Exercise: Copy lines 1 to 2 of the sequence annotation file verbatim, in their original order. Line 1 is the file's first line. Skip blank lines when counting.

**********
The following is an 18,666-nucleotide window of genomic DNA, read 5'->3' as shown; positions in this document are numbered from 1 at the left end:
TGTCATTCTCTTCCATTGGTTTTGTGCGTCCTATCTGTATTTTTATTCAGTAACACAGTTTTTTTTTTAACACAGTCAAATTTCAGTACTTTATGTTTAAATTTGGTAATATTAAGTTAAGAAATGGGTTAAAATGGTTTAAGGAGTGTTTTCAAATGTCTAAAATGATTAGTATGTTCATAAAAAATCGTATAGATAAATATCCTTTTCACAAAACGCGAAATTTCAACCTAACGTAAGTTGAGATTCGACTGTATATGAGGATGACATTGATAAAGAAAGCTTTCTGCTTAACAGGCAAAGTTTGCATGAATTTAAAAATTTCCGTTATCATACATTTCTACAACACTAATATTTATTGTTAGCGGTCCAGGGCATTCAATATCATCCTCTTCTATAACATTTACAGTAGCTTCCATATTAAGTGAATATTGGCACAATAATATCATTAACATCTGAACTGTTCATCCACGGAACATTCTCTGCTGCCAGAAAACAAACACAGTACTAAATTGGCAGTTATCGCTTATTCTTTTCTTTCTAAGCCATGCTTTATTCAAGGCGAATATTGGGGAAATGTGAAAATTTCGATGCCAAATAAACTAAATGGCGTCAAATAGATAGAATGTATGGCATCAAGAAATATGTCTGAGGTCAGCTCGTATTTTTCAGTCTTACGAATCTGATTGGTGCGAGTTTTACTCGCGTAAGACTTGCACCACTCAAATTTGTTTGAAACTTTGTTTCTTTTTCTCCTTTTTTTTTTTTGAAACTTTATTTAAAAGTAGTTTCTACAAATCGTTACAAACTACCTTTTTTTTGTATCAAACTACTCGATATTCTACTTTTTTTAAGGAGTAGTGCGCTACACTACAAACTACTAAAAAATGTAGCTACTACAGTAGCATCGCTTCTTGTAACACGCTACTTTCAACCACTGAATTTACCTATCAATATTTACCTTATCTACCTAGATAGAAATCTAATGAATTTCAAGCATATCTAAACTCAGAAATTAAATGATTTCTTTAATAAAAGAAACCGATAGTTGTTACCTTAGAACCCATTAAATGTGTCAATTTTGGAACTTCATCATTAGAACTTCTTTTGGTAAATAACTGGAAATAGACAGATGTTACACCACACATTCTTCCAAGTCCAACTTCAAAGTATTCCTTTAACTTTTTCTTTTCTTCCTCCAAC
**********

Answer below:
The following is an 18,666-nucleotide window of genomic DNA, read 5'->3' as shown; positions in this document are numbered from 1 at the left end:
TGTCATTCTCTTCCATTGGTTTTGTGCGTCCTATCTGTATTTTTATTCAGTAACACAGTTTTTTTTTTAACACAGTCAAATTTCAGTACTTTATGTTTAAATTTGGTAATATTAAGTTAAGAAATGGGTTAAAATGGTTTAAGGAGTGTTTTCAAATGTCTAAAATGATTAGTATGTTCATAAAAAATCGTATAGATAAATATCCTTTTCACAAAACGCGAAATTTCAACCTAACGTAAGTTGAGATTCGACTGTATATGAGGATGACATTGATAAAGAAAGCTTTCTGCTTAACAGGCAAAGTTTGCATGAATTTAAAAATTTCCGTTATCATACATTTCTACAACACTAATATTTATTGTTAGCGGTCCAGGGCATTCAATATCATCCTCTTCTATAACATTTACAGTAGCTTCCATATTAAGTGAATATTGGCACAATAATATCATTAACATCTGAACTGTTCATCCACGGAACATTCTCTGCTGCCAGAAAACAAACACAGTACTAAATTGGCAGTTATCGCTTATTCTTTTCTTTCTAAGCCATGCTTTATTCAAGGCGAATATTGGGGAAATGTGAAAATTTCGATGCCAAATAAACTAAATGGCGTCAAATAGATAGAATGTATGGCATCAAGAAATATGTCTGAGGTCAGCTCGTATTTTTCAGTCTTACGAATCTGATTGGTGCGAGTTTTACTCGCGTAAGACTTGCACCACTCAAATTTGTTTGAAACTTTGTTTCTTTTTCTCCTTTTTTTTTTTTGAAACTTTATTTAAAAGTAGTTTCTACAAATCGTTACAAACTACCTTTTTTTTGTATCAAACTACTCGATATTCTACTTTTTTTAAGGAGTAGTGCGCTACACTACAAACTACTAAAAAATGTAGCTACTACAGTAGCATCGCTTCTTGTAACACGCTACTTTCAACCACTGAATTTACCTATCAATATTTACCTTATCTACCTAGATAGAAATCTAATGAATTTCAAGCATATCTAAACTCAGAAATTAAATGATTTCTTTAATAAAAGAAACCGATAGTTGTTACCTTAGAACCCATTAAATGTGTCAATTTTGGAACTTCATCATTAGAACTTCTTTTGGTAAATAACTGGAAATAGACAGATGTTACACCACACATTCTTCCAAGTCCAACTTCAAAGTATTCCTTTAACTTTTTCTTTTCTTCCTCCAAC